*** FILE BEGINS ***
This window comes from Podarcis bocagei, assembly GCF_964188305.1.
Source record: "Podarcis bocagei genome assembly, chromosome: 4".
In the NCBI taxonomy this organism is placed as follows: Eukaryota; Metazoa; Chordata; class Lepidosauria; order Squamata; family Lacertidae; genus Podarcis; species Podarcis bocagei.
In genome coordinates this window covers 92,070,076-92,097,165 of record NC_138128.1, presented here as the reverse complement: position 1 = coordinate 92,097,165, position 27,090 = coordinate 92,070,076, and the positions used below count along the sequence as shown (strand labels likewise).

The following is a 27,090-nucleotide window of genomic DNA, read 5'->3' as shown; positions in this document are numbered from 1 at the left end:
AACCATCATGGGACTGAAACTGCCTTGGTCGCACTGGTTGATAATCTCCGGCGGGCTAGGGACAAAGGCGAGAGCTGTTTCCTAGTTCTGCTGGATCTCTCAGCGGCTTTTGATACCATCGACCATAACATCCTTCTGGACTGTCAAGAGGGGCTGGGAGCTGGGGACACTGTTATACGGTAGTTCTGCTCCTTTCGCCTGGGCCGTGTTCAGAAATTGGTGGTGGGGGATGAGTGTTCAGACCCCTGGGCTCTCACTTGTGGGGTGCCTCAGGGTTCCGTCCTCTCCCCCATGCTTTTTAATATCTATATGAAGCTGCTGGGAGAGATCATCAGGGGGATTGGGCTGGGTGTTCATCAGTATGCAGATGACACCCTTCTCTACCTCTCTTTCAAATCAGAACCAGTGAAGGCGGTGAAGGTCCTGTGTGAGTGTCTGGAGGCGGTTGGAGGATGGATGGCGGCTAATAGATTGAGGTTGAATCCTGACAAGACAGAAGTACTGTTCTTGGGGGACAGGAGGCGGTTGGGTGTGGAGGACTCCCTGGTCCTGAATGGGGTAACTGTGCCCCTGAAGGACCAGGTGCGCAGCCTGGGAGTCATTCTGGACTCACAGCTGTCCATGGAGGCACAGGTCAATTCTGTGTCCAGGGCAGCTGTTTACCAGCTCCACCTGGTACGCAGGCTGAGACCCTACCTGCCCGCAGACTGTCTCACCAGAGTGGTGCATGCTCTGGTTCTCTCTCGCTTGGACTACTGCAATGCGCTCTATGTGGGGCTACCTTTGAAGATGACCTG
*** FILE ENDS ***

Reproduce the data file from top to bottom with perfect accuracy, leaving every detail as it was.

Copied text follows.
This window comes from Podarcis bocagei, assembly GCF_964188305.1.
Source record: "Podarcis bocagei genome assembly, chromosome: 4".
In the NCBI taxonomy this organism is placed as follows: Eukaryota; Metazoa; Chordata; class Lepidosauria; order Squamata; family Lacertidae; genus Podarcis; species Podarcis bocagei.
In genome coordinates this window covers 92,070,076-92,097,165 of record NC_138128.1, presented here as the reverse complement: position 1 = coordinate 92,097,165, position 27,090 = coordinate 92,070,076, and the positions used below count along the sequence as shown (strand labels likewise).

The following is a 27,090-nucleotide window of genomic DNA, read 5'->3' as shown; positions in this document are numbered from 1 at the left end:
AACCATCATGGGACTGAAACTGCCTTGGTCGCACTGGTTGATAATCTCCGGCGGGCTAGGGACAAAGGCGAGAGCTGTTTCCTAGTTCTGCTGGATCTCTCAGCGGCTTTTGATACCATCGACCATAACATCCTTCTGGACTGTCAAGAGGGGCTGGGAGCTGGGGACACTGTTATACGGTAGTTCTGCTCCTTTCGCCTGGGCCGTGTTCAGAAATTGGTGGTGGGGGATGAGTGTTCAGACCCCTGGGCTCTCACTTGTGGGGTGCCTCAGGGTTCCGTCCTCTCCCCCATGCTTTTTAATATCTATATGAAGCTGCTGGGAGAGATCATCAGGGGGATTGGGCTGGGTGTTCATCAGTATGCAGATGACACCCTTCTCTACCTCTCTTTCAAATCAGAACCAGTGAAGGCGGTGAAGGTCCTGTGTGAGTGTCTGGAGGCGGTTGGAGGATGGATGGCGGCTAATAGATTGAGGTTGAATCCTGACAAGACAGAAGTACTGTTCTTGGGGGACAGGAGGCGGTTGGGTGTGGAGGACTCCCTGGTCCTGAATGGGGTAACTGTGCCCCTGAAGGACCAGGTGCGCAGCCTGGGAGTCATTCTGGACTCACAGCTGTCCATGGAGGCACAGGTCAATTCTGTGTCCAGGGCAGCTGTTTACCAGCTCCACCTGGTACGCAGGCTGAGACCCTACCTGCCCGCAGACTGTCTCACCAGAGTGGTGCATGCTCTGGTTCTCTCTCGCTTGGACTACTGCAATGCGCTCTATGTGGGGCTACCTTTGAAGATGACCTG